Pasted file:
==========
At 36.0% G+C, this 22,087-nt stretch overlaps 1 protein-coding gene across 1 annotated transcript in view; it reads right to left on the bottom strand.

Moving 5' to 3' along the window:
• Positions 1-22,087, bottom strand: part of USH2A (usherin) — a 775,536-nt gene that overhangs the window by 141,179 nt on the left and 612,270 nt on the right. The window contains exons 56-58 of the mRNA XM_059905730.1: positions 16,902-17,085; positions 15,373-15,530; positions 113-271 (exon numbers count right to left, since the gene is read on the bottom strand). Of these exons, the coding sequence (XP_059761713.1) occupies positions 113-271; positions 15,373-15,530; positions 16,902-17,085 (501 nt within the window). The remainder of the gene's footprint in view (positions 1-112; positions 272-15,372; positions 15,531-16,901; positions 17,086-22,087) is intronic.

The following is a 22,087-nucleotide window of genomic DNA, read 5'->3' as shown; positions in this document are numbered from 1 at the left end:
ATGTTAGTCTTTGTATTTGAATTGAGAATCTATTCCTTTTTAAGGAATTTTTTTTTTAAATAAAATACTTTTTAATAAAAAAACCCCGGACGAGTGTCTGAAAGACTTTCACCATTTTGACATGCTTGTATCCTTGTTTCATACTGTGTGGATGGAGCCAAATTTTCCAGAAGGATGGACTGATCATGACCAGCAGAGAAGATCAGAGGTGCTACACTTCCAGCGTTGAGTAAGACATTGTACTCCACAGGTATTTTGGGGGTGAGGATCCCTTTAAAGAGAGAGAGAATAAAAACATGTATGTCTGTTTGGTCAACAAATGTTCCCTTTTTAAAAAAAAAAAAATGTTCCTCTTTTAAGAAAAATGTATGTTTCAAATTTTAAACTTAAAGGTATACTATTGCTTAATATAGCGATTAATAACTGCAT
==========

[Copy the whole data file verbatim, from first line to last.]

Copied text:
At 36.0% G+C, this 22,087-nt stretch overlaps 1 protein-coding gene across 1 annotated transcript in view; it reads right to left on the bottom strand.

Moving 5' to 3' along the window:
• Positions 1-22,087, bottom strand: part of USH2A (usherin) — a 775,536-nt gene that overhangs the window by 141,179 nt on the left and 612,270 nt on the right. The window contains exons 56-58 of the mRNA XM_059905730.1: positions 16,902-17,085; positions 15,373-15,530; positions 113-271 (exon numbers count right to left, since the gene is read on the bottom strand). Of these exons, the coding sequence (XP_059761713.1) occupies positions 113-271; positions 15,373-15,530; positions 16,902-17,085 (501 nt within the window). The remainder of the gene's footprint in view (positions 1-112; positions 272-15,372; positions 15,531-16,901; positions 17,086-22,087) is intronic.

The following is a 22,087-nucleotide window of genomic DNA, read 5'->3' as shown; positions in this document are numbered from 1 at the left end:
ATGTTAGTCTTTGTATTTGAATTGAGAATCTATTCCTTTTTAAGGAATTTTTTTTTTAAATAAAATACTTTTTAATAAAAAAACCCCGGACGAGTGTCTGAAAGACTTTCACCATTTTGACATGCTTGTATCCTTGTTTCATACTGTGTGGATGGAGCCAAATTTTCCAGAAGGATGGACTGATCATGACCAGCAGAGAAGATCAGAGGTGCTACACTTCCAGCGTTGAGTAAGACATTGTACTCCACAGGTATTTTGGGGGTGAGGATCCCTTTAAAGAGAGAGAGAATAAAAACATGTATGTCTGTTTGGTCAACAAATGTTCCCTTTTTAAAAAAAAAAAAATGTTCCTCTTTTAAGAAAAATGTATGTTTCAAATTTTAAACTTAAAGGTATACTATTGCTTAATATAGCGATTAATAACTGCAT